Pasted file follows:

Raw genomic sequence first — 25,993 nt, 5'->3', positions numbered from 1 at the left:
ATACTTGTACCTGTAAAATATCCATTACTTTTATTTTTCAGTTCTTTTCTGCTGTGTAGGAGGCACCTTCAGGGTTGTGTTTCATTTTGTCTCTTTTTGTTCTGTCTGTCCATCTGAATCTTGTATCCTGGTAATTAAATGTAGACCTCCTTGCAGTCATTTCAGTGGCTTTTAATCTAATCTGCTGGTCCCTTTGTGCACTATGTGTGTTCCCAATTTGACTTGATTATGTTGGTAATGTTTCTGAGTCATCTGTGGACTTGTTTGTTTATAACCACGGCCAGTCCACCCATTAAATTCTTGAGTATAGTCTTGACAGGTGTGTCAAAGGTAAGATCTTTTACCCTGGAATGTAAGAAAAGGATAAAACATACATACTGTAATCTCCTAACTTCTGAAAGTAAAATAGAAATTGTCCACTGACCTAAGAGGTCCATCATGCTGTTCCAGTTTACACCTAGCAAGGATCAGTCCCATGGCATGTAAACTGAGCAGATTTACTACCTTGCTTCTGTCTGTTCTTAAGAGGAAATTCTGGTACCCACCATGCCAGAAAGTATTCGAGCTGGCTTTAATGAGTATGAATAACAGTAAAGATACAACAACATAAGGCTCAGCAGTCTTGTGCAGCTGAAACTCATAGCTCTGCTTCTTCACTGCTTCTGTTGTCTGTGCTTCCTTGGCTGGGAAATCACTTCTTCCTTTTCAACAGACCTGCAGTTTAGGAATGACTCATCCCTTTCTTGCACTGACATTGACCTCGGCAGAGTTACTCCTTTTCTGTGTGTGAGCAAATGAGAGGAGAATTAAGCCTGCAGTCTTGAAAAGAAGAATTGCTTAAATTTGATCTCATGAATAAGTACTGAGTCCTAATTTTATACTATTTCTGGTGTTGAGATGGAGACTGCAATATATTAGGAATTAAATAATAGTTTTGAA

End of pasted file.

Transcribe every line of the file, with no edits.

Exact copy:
Raw genomic sequence first — 25,993 nt, 5'->3', positions numbered from 1 at the left:
ATACTTGTACCTGTAAAATATCCATTACTTTTATTTTTCAGTTCTTTTCTGCTGTGTAGGAGGCACCTTCAGGGTTGTGTTTCATTTTGTCTCTTTTTGTTCTGTCTGTCCATCTGAATCTTGTATCCTGGTAATTAAATGTAGACCTCCTTGCAGTCATTTCAGTGGCTTTTAATCTAATCTGCTGGTCCCTTTGTGCACTATGTGTGTTCCCAATTTGACTTGATTATGTTGGTAATGTTTCTGAGTCATCTGTGGACTTGTTTGTTTATAACCACGGCCAGTCCACCCATTAAATTCTTGAGTATAGTCTTGACAGGTGTGTCAAAGGTAAGATCTTTTACCCTGGAATGTAAGAAAAGGATAAAACATACATACTGTAATCTCCTAACTTCTGAAAGTAAAATAGAAATTGTCCACTGACCTAAGAGGTCCATCATGCTGTTCCAGTTTACACCTAGCAAGGATCAGTCCCATGGCATGTAAACTGAGCAGATTTACTACCTTGCTTCTGTCTGTTCTTAAGAGGAAATTCTGGTACCCACCATGCCAGAAAGTATTCGAGCTGGCTTTAATGAGTATGAATAACAGTAAAGATACAACAACATAAGGCTCAGCAGTCTTGTGCAGCTGAAACTCATAGCTCTGCTTCTTCACTGCTTCTGTTGTCTGTGCTTCCTTGGCTGGGAAATCACTTCTTCCTTTTCAACAGACCTGCAGTTTAGGAATGACTCATCCCTTTCTTGCACTGACATTGACCTCGGCAGAGTTACTCCTTTTCTGTGTGTGAGCAAATGAGAGGAGAATTAAGCCTGCAGTCTTGAAAAGAAGAATTGCTTAAATTTGATCTCATGAATAAGTACTGAGTCCTAATTTTATACTATTTCTGGTGTTGAGATGGAGACTGCAATATATTAGGAATTAAATAATAGTTTTGAA